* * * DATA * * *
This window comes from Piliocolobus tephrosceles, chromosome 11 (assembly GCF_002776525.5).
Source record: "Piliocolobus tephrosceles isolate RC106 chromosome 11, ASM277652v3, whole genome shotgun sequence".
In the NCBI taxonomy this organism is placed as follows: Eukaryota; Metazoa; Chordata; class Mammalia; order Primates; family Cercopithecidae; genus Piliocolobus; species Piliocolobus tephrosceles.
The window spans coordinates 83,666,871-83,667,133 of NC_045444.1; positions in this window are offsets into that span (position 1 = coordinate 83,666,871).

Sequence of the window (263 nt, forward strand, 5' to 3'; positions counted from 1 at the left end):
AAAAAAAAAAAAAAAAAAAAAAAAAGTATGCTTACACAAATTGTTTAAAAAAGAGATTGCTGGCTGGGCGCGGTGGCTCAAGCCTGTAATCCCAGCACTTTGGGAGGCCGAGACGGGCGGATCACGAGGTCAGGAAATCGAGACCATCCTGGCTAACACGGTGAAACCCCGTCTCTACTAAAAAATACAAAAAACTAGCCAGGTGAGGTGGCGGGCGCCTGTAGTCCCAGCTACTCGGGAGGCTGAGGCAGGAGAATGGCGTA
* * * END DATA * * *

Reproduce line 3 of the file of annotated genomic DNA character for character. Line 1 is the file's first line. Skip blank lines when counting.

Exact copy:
In the NCBI taxonomy this organism is placed as follows: Eukaryota; Metazoa; Chordata; class Mammalia; order Primates; family Cercopithecidae; genus Piliocolobus; species Piliocolobus tephrosceles.